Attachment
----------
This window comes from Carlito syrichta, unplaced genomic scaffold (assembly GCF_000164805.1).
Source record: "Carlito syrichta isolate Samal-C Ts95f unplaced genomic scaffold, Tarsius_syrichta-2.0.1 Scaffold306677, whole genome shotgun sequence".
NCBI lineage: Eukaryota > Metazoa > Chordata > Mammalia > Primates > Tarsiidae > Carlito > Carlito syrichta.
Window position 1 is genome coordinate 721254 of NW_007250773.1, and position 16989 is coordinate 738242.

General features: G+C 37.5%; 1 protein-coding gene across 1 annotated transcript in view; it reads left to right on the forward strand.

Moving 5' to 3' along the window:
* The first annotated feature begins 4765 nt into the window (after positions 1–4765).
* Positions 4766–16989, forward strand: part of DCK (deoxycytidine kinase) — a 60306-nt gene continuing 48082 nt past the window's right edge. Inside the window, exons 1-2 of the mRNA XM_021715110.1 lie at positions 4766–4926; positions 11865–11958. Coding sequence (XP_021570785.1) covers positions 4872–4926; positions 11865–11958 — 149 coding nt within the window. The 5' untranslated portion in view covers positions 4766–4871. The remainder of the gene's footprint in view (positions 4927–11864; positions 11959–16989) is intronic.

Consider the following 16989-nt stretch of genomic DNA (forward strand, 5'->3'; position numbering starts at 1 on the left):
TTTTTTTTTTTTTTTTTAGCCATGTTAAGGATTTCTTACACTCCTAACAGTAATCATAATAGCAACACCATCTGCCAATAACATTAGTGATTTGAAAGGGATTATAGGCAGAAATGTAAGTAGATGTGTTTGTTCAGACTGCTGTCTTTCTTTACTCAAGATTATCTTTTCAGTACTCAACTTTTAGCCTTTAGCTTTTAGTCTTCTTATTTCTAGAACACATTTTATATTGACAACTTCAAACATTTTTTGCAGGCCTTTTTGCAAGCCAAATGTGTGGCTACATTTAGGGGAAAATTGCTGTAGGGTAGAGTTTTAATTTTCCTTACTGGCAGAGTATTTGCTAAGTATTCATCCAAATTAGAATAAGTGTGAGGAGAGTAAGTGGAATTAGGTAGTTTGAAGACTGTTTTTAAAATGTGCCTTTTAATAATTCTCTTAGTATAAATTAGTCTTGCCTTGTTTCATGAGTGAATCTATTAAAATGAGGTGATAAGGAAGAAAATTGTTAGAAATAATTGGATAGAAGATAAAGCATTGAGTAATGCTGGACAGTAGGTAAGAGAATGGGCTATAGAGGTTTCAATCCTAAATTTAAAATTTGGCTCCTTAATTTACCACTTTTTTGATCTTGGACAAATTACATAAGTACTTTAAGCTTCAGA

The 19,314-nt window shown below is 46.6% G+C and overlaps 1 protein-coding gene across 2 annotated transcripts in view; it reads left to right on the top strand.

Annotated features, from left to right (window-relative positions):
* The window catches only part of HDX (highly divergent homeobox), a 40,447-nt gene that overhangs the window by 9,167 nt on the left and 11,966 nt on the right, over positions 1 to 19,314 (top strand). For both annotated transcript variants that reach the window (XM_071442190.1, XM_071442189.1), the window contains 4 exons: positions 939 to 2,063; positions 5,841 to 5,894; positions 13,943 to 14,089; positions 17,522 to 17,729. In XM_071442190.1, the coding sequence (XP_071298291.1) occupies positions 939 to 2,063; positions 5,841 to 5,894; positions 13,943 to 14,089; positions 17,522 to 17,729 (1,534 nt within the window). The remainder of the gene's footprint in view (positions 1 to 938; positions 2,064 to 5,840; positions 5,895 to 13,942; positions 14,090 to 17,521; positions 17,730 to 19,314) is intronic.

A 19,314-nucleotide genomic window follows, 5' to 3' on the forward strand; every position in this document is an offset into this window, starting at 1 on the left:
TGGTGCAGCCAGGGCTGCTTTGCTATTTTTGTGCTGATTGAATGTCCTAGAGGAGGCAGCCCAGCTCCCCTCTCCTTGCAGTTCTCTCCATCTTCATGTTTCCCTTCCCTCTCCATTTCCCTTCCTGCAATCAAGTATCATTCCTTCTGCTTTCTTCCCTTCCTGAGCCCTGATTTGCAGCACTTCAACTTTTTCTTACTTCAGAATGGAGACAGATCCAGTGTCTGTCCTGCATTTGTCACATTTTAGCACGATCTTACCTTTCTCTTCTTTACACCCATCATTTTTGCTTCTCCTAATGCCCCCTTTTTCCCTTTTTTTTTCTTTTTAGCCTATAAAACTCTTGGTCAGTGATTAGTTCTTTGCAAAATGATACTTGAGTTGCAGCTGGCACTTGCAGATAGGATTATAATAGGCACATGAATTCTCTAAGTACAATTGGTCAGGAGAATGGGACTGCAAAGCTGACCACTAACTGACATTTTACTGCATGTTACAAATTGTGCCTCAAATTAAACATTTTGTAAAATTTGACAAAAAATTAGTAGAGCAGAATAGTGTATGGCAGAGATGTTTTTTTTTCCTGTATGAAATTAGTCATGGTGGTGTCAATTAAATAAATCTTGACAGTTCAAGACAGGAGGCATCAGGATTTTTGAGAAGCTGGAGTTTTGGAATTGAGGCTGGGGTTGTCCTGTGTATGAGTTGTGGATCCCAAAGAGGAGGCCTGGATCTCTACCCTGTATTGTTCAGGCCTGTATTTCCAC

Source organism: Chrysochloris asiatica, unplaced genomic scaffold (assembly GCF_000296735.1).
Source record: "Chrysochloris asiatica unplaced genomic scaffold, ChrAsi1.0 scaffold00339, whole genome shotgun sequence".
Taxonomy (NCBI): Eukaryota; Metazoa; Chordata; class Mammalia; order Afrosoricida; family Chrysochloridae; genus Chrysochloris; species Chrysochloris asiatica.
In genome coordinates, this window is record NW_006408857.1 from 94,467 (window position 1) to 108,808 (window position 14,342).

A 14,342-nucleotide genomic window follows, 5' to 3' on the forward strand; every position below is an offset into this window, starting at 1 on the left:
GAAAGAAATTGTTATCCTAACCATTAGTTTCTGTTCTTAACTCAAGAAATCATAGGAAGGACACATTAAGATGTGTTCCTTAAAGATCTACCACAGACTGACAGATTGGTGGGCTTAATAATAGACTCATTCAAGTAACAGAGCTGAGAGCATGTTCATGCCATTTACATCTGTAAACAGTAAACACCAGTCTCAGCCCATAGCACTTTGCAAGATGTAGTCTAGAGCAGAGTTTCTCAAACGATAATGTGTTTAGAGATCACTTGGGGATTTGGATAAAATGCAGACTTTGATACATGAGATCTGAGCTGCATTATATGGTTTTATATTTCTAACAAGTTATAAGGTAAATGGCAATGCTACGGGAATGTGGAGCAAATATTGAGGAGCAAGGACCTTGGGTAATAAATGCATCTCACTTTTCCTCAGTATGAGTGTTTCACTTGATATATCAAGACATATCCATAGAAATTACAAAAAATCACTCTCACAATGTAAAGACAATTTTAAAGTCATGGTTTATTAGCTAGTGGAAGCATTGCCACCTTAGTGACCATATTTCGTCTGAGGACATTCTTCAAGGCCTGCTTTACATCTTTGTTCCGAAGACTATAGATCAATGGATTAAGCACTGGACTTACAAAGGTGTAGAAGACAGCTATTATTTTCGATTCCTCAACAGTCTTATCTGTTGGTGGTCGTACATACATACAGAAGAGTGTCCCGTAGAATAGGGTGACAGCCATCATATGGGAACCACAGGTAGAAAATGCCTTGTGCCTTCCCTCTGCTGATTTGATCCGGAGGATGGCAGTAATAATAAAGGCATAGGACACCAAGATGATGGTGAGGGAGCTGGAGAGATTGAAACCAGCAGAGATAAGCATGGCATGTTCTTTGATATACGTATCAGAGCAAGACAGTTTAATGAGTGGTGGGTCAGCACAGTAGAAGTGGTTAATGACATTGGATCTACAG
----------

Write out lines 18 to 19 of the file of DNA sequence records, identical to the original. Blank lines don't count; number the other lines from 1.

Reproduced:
Taxonomy (NCBI): Eukaryota; Metazoa; Chordata; class Mammalia; order Afrosoricida; family Chrysochloridae; genus Chrysochloris; species Chrysochloris asiatica.
In genome coordinates, this window is record NW_006408857.1 from 94,467 (window position 1) to 108,808 (window position 14,342).